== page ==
Application Of Virtualization Technology
Virtualization is not a new technology by today’s standards—it is, however, new to the ground system industry. The benefits of virtualization allow space craft programs to consolidate processing equipment into fewer, yet higher density computer platforms. Virtualization allows ground processing software to run within a minimal hardware footprint and also promotes the use of concepts like Platform As-A-Service (PAAS) offered by non-space companies such as Amazon’s EC2 service or Microsoft’s Azure service.
The applications must use standard libraries that work on virtual machine hosted operating systems. In addition to the reduction in physical hardware, management of the virtual environments is simplified since the ground system can be managed using a datacenter approach, common in information technology companies. By reducing the amount of physical equipment in the ground system, hardware procurement, maintenance, and refresh costs can be minimized to those ground system functions that absolutely must have supporting hardware.
Elimination Of Integration Labor
The use of software and virtualization technologies in the ground system is instrumental in reducing hardware and labor costs. Integration and test labor costs represent the largest element of cost in a ground system. This is where industry can provide costs savings by lowering upfront costs through pre-integration of COTS software components, compatibility testing with spacecraft radio providers and bus systems, and amortizing sustainment and maintenance costs over multiple users of the same suite of applications.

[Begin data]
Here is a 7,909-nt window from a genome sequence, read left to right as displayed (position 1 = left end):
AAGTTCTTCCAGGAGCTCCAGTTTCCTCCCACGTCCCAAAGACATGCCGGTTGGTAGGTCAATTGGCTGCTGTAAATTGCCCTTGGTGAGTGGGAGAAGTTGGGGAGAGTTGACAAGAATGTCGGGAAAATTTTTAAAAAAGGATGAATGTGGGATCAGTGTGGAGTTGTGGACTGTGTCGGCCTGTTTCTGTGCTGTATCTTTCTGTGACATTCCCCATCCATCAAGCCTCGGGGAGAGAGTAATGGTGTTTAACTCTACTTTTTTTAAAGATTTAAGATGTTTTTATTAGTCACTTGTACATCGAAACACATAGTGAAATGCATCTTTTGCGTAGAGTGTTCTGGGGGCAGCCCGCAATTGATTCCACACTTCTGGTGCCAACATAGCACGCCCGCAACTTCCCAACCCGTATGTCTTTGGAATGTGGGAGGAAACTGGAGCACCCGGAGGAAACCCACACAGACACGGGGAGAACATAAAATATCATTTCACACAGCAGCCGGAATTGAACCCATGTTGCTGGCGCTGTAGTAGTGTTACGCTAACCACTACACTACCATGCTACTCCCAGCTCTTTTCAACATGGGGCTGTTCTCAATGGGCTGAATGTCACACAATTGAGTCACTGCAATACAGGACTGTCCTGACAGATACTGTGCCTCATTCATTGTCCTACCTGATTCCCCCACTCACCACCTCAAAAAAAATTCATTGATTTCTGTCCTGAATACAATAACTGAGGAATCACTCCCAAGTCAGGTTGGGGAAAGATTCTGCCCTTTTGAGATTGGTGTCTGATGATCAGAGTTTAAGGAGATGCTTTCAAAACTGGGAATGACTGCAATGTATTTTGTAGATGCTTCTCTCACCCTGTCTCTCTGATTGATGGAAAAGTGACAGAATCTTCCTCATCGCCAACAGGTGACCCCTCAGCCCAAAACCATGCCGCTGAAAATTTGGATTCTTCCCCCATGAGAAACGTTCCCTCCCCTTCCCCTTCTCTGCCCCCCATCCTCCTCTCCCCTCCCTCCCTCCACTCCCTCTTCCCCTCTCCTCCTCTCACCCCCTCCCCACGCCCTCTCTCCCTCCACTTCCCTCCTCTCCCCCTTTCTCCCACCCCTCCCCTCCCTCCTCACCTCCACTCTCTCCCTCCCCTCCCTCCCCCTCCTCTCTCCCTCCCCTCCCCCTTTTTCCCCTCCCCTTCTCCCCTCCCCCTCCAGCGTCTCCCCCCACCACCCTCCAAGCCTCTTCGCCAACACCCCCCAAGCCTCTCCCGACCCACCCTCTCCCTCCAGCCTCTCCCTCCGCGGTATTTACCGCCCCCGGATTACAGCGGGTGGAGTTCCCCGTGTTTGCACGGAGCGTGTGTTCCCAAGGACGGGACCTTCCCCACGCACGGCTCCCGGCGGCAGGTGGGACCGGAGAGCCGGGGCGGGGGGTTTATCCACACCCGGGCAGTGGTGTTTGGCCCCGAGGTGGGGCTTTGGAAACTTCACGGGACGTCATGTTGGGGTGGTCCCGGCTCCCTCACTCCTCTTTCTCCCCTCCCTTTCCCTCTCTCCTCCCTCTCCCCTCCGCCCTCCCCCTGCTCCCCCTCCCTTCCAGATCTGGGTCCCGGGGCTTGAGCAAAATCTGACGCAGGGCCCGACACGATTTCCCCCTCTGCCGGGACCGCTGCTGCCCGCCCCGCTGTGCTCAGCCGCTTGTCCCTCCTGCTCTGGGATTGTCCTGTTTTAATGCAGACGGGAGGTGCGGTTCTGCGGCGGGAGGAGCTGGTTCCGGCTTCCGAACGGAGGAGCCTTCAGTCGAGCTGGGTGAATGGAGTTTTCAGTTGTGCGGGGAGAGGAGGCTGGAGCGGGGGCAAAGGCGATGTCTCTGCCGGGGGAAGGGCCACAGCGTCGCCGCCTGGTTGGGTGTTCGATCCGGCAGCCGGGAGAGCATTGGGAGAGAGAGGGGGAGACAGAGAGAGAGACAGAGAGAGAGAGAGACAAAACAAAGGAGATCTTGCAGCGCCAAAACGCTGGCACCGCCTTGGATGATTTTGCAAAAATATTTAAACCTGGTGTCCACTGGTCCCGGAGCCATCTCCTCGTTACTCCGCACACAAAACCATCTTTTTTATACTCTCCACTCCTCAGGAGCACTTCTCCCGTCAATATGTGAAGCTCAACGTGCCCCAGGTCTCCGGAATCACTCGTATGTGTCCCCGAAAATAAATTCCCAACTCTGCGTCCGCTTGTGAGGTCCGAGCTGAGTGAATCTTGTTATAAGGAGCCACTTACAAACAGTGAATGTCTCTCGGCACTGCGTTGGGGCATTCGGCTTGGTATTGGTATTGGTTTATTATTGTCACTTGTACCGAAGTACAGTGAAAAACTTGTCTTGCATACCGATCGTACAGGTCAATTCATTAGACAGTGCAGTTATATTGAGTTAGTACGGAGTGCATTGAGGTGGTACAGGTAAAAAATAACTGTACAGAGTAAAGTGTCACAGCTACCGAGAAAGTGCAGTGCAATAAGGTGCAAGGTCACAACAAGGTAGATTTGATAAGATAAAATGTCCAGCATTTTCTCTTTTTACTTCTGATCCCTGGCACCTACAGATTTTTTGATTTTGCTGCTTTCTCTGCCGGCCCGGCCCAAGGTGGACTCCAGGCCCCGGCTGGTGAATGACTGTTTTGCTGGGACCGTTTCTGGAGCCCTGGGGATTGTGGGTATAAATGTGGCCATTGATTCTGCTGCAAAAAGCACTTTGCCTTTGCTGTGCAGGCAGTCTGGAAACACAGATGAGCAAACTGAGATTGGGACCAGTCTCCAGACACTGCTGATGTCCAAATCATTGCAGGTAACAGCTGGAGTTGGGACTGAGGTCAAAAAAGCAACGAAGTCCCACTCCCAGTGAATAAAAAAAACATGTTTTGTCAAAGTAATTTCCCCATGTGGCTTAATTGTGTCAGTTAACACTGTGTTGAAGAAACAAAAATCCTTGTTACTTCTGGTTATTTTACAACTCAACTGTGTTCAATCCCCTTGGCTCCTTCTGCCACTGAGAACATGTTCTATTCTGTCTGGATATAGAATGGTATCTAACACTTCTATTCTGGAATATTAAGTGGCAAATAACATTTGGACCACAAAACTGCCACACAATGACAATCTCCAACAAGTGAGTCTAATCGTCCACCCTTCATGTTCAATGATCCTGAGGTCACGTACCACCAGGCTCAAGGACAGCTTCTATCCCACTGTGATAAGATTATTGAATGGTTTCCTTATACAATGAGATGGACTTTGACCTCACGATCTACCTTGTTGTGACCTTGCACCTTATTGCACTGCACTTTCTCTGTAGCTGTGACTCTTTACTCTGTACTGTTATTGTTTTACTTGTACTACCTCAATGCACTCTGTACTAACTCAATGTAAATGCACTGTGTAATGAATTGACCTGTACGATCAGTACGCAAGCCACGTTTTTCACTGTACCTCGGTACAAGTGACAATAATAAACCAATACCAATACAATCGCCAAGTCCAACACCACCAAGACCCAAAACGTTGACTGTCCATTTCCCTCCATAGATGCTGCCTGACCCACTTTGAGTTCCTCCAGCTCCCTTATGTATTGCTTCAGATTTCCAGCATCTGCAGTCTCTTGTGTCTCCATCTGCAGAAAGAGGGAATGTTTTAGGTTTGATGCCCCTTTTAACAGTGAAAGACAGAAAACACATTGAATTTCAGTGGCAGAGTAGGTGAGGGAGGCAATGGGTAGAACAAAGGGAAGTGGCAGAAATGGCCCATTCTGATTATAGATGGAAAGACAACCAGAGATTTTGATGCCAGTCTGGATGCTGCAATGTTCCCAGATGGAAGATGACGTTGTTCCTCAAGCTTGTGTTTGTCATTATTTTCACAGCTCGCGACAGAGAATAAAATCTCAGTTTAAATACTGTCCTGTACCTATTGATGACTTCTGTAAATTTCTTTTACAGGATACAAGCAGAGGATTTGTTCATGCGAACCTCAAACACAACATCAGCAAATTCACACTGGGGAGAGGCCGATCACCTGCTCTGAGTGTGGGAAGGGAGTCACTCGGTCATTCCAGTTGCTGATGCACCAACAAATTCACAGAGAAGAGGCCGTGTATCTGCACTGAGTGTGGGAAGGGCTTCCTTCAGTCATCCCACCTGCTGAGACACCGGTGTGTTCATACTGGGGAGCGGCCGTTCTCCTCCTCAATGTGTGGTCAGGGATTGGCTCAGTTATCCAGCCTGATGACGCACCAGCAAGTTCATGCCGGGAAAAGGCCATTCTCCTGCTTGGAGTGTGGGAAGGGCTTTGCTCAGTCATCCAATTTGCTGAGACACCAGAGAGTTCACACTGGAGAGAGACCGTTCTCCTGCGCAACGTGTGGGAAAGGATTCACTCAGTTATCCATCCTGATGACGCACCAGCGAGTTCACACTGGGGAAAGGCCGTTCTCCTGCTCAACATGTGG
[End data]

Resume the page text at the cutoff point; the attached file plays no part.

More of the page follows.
Furthermore, the smallsat program gains from the common experience of the vendor and their extensive experience providing similar solutions to a wide set of users. This approach ultimately reduces risk both in cost and schedule over building from scratch. A smallsat might have an in-space value of $500,000 to a couple of million dollars, versus a larger satellite which can have an in-space value of $100 to $500 million for commercial satellites, and over a $1 billion for some government satellites. How one manages a <$1M asset that can be replaced within 12 months is quite different from how one manages an asset that costs >$100M and will take two to four years to replace. The three tenets discussed here are intended to make the costs of ground systems commensurate with the value of the smallsat asset.
Mr. Prechtel has over 20 years of experience in management and engineering positions in the satellite and radar industries. At RT Logic, he manages the company’s space control center product lines and their integrated small satellite ground system offerings.
Before joining RT Logic, Matt was a Project Manager at ITT Exelis Corporation leading service life extension projects for space track and missile warning phased array radar systems. Matt’s education includes a BS in Electrical Engineering from the University of Pittsburgh, an MS in Electrical Engineering from Temple University and an MBA from the University of Colorado at Colorado Springs.